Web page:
William Nelson Bundy was first in partnership with James Anderson from 1868 to 1872 when the partnership was dissolved see London Gazette, Bundy then carried on the business on his own. Bundy & Anderson are listed in Kelly’s 1869 edition at Chatteris Road, Whittlesey. W.N. Bundy is then listed on his own at Station Road, Whittlesey in Kelly’s 1879 edition. Bundy was again in liquidation in 1882 with William Shepperson & William Henry Clarke listed as his trustees, see London Gazette. Bundy then goes into partnership with William Vergette & William Robert Wherry as Bundy & Co. & again the London Gazette records this partnership was dissolved in 1885 & the business in the future would be run by W.N. Bundy. Trade directory entries for Bundy up to the 1913 edition list the works at Lattersey Field, Whittlesey. All these locations for the works are the same site near to the railway station at Turningtree Bridge & can be seen on this NLS map. The works closed in 1913.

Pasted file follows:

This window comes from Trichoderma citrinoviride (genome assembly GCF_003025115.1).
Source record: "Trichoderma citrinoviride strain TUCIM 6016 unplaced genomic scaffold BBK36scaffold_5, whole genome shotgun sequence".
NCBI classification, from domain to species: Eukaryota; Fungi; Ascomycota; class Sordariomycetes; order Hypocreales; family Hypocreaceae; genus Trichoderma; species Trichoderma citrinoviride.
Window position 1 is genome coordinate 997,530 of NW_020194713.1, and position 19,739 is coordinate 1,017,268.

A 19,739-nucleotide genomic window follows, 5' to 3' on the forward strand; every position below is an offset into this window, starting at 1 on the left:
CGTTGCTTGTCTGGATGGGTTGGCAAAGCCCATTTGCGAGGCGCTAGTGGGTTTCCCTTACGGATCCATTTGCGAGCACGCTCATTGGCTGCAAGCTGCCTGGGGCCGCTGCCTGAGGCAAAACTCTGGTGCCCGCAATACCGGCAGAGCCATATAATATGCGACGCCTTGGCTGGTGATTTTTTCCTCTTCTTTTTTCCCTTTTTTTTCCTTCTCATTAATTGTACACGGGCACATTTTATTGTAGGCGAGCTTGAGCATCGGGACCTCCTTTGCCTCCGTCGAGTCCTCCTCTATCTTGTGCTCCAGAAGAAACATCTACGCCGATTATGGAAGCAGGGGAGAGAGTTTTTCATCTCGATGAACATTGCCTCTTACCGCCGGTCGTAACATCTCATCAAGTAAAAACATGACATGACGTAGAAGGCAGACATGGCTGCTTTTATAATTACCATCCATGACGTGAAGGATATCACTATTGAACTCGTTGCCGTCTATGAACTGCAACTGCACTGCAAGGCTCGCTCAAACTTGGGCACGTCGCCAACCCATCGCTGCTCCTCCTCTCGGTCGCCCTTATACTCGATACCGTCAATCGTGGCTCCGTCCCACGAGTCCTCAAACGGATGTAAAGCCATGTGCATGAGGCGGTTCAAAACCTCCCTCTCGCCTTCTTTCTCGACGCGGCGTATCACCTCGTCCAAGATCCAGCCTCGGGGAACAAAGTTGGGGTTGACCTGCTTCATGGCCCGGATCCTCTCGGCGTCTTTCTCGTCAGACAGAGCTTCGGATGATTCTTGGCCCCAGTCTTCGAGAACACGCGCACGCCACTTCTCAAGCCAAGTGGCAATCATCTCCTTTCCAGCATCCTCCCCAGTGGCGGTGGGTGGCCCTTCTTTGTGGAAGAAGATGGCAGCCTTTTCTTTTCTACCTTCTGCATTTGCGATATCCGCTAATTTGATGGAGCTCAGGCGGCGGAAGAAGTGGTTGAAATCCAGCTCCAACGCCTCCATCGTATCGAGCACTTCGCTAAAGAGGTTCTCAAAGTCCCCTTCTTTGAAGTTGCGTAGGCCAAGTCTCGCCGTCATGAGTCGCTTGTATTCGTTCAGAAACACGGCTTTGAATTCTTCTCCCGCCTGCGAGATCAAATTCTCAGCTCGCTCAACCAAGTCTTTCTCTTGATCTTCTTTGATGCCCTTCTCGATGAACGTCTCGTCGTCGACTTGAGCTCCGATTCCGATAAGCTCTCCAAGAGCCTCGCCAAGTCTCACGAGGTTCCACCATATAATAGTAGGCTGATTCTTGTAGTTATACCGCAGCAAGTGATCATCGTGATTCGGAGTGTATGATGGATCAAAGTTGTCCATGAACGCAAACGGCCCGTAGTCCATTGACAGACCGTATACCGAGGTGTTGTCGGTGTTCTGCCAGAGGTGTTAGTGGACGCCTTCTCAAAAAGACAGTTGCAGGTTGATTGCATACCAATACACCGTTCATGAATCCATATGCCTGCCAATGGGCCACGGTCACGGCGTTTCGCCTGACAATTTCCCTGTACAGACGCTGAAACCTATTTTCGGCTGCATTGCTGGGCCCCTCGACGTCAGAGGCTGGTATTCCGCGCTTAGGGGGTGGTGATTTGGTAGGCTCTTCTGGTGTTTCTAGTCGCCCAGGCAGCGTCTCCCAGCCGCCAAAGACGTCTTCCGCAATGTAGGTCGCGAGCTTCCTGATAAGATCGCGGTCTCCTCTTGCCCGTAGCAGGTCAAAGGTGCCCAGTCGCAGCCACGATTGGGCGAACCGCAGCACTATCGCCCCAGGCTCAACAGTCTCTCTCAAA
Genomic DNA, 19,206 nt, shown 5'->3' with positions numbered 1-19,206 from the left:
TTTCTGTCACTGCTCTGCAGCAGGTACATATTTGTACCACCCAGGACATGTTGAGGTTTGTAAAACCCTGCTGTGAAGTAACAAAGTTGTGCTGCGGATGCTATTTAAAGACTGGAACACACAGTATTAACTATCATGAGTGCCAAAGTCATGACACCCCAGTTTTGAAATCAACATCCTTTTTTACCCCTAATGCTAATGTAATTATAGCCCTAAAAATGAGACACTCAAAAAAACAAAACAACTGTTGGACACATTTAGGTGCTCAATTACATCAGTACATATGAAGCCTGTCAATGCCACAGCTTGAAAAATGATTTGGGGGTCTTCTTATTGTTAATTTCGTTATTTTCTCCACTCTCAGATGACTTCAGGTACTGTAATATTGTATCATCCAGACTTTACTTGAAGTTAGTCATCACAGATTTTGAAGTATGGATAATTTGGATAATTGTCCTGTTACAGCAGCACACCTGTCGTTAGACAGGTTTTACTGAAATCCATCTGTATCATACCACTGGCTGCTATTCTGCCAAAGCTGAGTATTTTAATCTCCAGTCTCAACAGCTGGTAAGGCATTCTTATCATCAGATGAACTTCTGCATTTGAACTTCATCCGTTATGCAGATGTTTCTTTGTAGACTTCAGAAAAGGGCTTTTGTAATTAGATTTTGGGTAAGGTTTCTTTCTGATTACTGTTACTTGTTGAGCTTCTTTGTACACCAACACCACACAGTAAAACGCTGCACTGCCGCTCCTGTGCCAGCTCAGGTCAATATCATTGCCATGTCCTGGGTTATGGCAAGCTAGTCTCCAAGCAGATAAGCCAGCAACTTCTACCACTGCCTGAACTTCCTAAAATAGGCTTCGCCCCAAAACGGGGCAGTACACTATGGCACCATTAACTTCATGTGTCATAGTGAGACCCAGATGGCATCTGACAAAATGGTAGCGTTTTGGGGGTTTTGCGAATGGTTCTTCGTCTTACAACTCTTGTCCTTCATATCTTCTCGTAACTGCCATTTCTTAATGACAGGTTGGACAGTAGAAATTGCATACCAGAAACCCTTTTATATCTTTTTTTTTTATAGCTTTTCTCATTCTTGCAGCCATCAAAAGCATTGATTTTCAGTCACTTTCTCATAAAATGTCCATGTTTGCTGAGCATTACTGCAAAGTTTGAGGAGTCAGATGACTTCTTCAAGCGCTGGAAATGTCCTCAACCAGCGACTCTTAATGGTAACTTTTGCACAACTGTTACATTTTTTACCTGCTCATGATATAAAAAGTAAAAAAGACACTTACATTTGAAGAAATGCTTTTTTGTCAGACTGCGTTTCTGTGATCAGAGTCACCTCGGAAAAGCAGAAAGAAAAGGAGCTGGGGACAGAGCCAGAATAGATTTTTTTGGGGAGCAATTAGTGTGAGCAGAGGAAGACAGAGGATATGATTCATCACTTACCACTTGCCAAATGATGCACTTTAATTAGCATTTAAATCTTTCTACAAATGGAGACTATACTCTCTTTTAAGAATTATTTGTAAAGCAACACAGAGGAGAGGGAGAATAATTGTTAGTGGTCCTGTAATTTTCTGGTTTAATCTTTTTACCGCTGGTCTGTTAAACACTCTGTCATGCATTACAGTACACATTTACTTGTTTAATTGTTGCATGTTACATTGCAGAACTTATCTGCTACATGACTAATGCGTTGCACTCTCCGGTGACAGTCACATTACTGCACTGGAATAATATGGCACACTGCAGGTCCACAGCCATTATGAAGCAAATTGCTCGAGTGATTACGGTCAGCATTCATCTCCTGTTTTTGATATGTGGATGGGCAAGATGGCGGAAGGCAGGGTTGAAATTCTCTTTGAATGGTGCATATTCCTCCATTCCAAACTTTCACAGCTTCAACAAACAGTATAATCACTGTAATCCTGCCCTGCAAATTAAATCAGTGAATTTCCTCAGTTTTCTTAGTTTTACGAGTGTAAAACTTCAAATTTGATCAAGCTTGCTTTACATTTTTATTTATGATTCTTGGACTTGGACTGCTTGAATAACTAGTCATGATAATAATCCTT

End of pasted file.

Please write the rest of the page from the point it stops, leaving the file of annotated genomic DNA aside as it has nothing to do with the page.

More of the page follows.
Photo by the late Mike Stokes & Mike's brick site has now been incorporated into Phil Jenkins' site who gave me permission to add this brick to the post. Information on this South Wales works at this link, listed under Llanishen. 

This Cocking example is the only example found stamped Clayton & C. Patent. Thomas Cocking started his Walkeringham, Notts. brick works around 1875 & was run by subsequent family members until at least 1941 (last recorded date found) & more info about this works can be read in my North Notts Brickworks post.

John Cooper is listed as owning his Misterton, Notts brickworks in Kelly's 1876 to 1891 editions & more than likely was the maker of this brick. John was followed at this works by George Cooper (possibly John's son) & this works is listed as still being in operation in Kelly's 1936 edition. Through the marriage of George Cooper & Thomas Cocking's daughter (entry above), George went on to run Cocking brickworks in Walkeringham as well. More info in my North Notts. Brickworks post. Photo by Frank Lawson.